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The Role of Selective High Schools in Equalizing Educational Outcomes: Heterogeneous Effects by Neighborhood Socioeconomic Status

System Working Paper 17-02 | Published January 18, 2017

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Authors

Lisa Barrow Federal Reserve Bank of Chicago

Lauren Sartain University of Chicago Consortium on School Research

Marisa de la Torre University of Chicago Consortium on School Research

The Role of Selective High Schools in Equalizing Educational Outcomes: Heterogeneous Effects by Neighborhood Socioeconomic Status

Abstract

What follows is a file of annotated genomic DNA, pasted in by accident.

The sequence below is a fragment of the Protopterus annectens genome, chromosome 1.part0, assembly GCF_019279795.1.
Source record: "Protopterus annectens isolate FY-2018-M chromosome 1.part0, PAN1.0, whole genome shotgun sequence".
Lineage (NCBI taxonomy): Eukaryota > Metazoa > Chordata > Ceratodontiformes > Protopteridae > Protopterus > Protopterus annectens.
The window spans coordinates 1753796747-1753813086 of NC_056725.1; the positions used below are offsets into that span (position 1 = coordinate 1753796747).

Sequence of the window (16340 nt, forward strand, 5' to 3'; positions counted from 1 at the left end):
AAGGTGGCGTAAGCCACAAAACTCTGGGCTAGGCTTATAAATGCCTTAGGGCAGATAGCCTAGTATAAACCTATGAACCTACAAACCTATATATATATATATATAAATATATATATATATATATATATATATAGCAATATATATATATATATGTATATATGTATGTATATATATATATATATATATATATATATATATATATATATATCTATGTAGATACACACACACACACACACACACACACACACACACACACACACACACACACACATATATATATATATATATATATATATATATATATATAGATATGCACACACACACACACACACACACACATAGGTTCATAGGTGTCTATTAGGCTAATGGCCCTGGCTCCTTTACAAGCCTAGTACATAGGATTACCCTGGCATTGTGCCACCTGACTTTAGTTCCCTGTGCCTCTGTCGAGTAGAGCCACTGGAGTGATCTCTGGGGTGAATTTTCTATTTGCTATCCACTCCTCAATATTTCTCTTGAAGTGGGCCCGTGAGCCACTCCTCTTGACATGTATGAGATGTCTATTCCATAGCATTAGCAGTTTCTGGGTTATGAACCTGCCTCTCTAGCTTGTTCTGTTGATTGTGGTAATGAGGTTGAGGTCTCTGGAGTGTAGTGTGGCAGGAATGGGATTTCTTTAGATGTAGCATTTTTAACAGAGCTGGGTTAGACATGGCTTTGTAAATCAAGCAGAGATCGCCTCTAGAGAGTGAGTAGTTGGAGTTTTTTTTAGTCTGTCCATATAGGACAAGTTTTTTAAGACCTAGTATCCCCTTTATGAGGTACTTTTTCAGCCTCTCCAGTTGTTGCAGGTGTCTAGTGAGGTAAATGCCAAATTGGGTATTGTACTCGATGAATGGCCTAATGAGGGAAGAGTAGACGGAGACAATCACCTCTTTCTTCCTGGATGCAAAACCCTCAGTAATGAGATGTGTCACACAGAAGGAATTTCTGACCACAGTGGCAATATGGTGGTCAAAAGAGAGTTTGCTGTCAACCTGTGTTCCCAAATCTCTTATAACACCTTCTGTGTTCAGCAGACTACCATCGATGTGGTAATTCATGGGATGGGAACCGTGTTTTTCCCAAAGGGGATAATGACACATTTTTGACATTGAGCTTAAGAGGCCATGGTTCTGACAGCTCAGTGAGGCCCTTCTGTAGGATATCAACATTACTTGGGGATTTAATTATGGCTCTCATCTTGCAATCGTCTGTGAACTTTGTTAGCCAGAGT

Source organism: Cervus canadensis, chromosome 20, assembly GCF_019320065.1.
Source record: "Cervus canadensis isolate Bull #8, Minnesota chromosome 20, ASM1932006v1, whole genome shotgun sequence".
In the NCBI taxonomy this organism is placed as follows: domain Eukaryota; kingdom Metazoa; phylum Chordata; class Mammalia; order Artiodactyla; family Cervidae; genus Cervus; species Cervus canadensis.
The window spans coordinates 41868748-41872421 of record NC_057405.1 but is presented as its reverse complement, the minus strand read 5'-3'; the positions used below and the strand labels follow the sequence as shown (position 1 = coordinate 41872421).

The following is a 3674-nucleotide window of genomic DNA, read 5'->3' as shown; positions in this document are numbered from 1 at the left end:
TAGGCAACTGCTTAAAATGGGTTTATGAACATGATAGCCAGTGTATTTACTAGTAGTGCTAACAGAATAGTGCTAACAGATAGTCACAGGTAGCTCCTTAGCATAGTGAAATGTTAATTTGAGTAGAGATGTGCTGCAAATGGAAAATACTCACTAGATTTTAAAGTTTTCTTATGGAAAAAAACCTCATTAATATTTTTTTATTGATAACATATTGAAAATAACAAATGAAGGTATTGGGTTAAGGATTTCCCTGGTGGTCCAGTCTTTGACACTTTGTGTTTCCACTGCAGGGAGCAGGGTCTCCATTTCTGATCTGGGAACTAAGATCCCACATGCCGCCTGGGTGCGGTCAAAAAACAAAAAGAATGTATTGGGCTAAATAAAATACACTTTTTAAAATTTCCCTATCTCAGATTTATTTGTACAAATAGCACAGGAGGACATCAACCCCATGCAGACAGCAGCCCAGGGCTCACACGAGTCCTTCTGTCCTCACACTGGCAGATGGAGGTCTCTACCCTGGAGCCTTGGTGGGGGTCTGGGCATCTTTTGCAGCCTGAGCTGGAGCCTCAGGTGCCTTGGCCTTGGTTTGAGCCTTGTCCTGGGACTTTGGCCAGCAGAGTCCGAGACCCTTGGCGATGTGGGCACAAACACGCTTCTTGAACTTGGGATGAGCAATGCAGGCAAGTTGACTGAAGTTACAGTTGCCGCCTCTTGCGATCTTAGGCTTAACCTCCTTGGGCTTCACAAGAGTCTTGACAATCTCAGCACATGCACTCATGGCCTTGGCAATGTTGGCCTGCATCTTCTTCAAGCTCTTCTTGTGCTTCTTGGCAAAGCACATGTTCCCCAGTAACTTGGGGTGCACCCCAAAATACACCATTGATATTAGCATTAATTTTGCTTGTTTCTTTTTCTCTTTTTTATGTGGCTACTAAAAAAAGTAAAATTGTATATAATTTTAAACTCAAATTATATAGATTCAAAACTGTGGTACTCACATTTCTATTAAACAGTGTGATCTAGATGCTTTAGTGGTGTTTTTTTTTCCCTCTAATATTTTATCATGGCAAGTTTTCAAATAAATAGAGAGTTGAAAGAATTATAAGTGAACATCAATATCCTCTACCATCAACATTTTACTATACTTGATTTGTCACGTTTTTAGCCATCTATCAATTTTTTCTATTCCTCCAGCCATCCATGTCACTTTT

We investigate whether elite Chicago public high schools can help close the achievement gap between high-achieving students from more and less affluent neighborhoods. Seats are allocated based on prior achievement with 70 percent reserved for high-achieving applicants from four neighborhood socioeconomic status (SES) categories. Using regression discontinuity design, we find no effect on test scores or college attendance for students from high- or low-SES neighborhoods and positive effects on student reports of their experiences. For students from low-SES neighborhoods, we estimate significant negative effects on rank in high school, grades, and the probability of attending a selective college.